Penalties for Inaccuracies: Types of inaccuracy: Inaccuracy despite taking reasonable care
You must check the date from which these rules apply for the tax or duty you are dealing with. See CH81011 for full details.
Where an inaccuracy in a document has been made despite the person having taken reasonable care to get things right, no penalty will be due. Examples of when a penalty would not be due include
- a reasonably arguable view of situations that is subsequently not upheld
- an arithmetical or transposition inaccuracy that is not so large either in absolute terms or relative to overall liability, as to produce an obviously odd result or be picked up by a quality check
- following advice from HMRC that later proves to be wrong, provided that all the details and circumstances were given when the advice was sought
- acting on advice from a competent adviser which proves to be wrong despite the fact that the adviser was given a full set of accurate facts, see CH84530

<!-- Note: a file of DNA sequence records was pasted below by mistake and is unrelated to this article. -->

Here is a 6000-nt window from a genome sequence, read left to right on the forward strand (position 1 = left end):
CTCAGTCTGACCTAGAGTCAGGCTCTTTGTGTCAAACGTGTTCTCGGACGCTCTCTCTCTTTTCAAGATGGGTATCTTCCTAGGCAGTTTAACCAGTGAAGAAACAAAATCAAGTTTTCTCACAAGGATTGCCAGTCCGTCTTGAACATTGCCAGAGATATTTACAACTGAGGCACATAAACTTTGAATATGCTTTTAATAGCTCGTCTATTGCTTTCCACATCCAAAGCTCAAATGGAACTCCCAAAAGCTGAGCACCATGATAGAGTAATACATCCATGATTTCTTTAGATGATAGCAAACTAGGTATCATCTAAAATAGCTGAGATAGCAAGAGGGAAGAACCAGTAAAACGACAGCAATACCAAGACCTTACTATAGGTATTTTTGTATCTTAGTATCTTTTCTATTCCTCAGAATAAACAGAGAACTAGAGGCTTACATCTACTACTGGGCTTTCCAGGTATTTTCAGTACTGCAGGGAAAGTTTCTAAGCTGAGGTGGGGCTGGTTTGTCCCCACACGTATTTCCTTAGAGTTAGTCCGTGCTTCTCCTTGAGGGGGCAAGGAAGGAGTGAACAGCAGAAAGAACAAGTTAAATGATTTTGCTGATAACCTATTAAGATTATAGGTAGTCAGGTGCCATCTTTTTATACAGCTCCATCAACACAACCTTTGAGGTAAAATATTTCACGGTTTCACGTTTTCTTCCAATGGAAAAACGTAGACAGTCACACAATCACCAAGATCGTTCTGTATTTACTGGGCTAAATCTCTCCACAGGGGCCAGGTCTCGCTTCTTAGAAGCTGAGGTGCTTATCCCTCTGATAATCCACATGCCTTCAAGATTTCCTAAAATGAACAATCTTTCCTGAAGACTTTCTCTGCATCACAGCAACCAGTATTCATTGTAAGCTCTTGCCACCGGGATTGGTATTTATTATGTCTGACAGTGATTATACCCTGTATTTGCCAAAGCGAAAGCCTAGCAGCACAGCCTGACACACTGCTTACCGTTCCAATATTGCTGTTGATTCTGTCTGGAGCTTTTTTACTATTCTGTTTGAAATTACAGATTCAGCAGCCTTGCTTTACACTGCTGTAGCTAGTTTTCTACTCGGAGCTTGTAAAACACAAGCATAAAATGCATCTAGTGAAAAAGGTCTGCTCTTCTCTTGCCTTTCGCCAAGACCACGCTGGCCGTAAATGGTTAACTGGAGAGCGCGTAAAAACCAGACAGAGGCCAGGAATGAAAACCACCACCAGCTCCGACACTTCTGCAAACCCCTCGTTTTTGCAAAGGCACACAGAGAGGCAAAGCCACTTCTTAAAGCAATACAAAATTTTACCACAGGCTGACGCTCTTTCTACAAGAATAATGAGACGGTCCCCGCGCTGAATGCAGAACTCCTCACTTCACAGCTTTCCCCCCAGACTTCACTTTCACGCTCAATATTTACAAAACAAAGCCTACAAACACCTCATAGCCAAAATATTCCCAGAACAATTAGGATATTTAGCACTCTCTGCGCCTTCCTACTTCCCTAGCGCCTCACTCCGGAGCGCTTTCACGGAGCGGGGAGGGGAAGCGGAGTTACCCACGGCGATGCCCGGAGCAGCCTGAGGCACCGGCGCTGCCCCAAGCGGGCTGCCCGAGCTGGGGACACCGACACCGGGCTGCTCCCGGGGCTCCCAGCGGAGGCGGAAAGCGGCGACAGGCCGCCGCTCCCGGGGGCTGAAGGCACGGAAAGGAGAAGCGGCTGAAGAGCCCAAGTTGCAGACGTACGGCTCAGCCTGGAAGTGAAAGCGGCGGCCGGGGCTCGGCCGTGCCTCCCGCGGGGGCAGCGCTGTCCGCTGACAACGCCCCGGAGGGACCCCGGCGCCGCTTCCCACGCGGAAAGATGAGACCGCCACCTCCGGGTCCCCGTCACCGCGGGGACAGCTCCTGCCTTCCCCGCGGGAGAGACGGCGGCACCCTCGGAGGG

- accepting and using information from another person where it is not possible to check that the information is accurate and complete. However, see CH81125.
You should treat a person as taking reasonable care if
- arrangements or systems (such as comprehensive internal accounting systems and controls with specific reference to tax sensitive areas) exist that, if followed, could reasonably be expected to produce an accurate basis for the calculation of tax due by the internal tax department, or external agent, and
- despite the above, inaccuracies arise in processing or coding items through the person’s accounting system which result in a mis-statement of tax liability, and
- the effect of the inaccuracies is not significant in relation to the person’s overall tax liability for the relevant tax period.
For practical examples of an inaccuracy despite taking reasonable care, see CH81131.